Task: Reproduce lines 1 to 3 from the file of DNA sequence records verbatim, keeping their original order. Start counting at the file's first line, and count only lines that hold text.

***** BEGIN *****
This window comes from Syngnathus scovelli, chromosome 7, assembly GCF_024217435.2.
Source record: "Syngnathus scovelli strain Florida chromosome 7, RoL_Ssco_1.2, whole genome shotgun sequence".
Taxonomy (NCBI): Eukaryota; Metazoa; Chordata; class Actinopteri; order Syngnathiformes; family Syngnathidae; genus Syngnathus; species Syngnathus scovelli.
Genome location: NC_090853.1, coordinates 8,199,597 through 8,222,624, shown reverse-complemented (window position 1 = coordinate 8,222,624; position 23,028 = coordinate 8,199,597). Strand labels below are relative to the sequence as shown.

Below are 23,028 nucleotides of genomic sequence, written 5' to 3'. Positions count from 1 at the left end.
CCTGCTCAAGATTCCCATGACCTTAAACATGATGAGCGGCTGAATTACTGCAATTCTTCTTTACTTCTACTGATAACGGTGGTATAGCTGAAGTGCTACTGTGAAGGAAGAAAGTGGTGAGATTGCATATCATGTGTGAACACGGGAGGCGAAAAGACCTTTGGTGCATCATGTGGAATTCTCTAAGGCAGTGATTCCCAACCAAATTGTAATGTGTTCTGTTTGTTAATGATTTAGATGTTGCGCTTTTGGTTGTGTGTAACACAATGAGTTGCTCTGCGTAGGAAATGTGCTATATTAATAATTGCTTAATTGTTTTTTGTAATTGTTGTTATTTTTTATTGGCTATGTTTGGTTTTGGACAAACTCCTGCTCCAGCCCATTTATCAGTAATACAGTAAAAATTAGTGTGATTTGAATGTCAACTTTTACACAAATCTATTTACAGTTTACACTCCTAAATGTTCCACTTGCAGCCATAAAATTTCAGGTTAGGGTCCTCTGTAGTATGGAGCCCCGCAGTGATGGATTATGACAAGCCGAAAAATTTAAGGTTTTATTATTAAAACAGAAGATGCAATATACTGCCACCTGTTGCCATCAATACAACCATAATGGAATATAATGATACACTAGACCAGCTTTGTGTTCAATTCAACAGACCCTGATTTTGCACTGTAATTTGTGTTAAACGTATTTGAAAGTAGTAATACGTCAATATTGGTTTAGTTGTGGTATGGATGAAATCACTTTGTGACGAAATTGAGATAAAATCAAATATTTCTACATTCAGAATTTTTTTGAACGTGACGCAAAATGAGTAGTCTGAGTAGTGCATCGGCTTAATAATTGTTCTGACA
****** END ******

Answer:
This window comes from Syngnathus scovelli, chromosome 7, assembly GCF_024217435.2.
Source record: "Syngnathus scovelli strain Florida chromosome 7, RoL_Ssco_1.2, whole genome shotgun sequence".
Taxonomy (NCBI): Eukaryota; Metazoa; Chordata; class Actinopteri; order Syngnathiformes; family Syngnathidae; genus Syngnathus; species Syngnathus scovelli.